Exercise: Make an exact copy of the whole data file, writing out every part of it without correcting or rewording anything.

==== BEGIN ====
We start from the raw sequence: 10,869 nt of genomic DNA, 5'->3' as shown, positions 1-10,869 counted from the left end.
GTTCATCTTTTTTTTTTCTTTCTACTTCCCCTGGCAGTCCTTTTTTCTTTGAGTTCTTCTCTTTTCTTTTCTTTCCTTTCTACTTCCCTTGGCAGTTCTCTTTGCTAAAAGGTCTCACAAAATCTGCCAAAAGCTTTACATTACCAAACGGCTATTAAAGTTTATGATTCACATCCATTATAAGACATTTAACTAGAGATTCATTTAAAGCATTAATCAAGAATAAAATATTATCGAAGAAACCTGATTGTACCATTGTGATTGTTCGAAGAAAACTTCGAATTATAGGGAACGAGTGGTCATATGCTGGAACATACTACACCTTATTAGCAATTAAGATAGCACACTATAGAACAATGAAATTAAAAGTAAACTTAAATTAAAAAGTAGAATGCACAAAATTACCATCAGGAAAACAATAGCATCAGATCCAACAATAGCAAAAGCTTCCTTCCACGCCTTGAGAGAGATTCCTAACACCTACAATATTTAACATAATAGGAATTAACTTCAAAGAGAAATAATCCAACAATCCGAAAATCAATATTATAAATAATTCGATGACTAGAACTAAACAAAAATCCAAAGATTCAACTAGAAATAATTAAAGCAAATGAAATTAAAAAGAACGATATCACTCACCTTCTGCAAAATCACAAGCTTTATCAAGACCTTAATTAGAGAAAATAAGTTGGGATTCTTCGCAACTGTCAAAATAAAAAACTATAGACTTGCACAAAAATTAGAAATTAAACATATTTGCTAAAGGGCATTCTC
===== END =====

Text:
We start from the raw sequence: 10,869 nt of genomic DNA, 5'->3' as shown, positions 1-10,869 counted from the left end.
GTTCATCTTTTTTTTTTCTTTCTACTTCCCCTGGCAGTCCTTTTTTCTTTGAGTTCTTCTCTTTTCTTTTCTTTCCTTTCTACTTCCCTTGGCAGTTCTCTTTGCTAAAAGGTCTCACAAAATCTGCCAAAAGCTTTACATTACCAAACGGCTATTAAAGTTTATGATTCACATCCATTATAAGACATTTAACTAGAGATTCATTTAAAGCATTAATCAAGAATAAAATATTATCGAAGAAACCTGATTGTACCATTGTGATTGTTCGAAGAAAACTTCGAATTATAGGGAACGAGTGGTCATATGCTGGAACATACTACACCTTATTAGCAATTAAGATAGCACACTATAGAACAATGAAATTAAAAGTAAACTTAAATTAAAAAGTAGAATGCACAAAATTACCATCAGGAAAACAATAGCATCAGATCCAACAATAGCAAAAGCTTCCTTCCACGCCTTGAGAGAGATTCCTAACACCTACAATATTTAACATAATAGGAATTAACTTCAAAGAGAAATAATCCAACAATCCGAAAATCAATATTATAAATAATTCGATGACTAGAACTAAACAAAAATCCAAAGATTCAACTAGAAATAATTAAAGCAAATGAAATTAAAAAGAACGATATCACTCACCTTCTGCAAAATCACAAGCTTTATCAAGACCTTAATTAGAGAAAATAAGTTGGGATTCTTCGCAACTGTCAAAATAAAAAACTATAGACTTGCACAAAAATTAGAAATTAAACATATTTGCTAAAGGGCATTCTC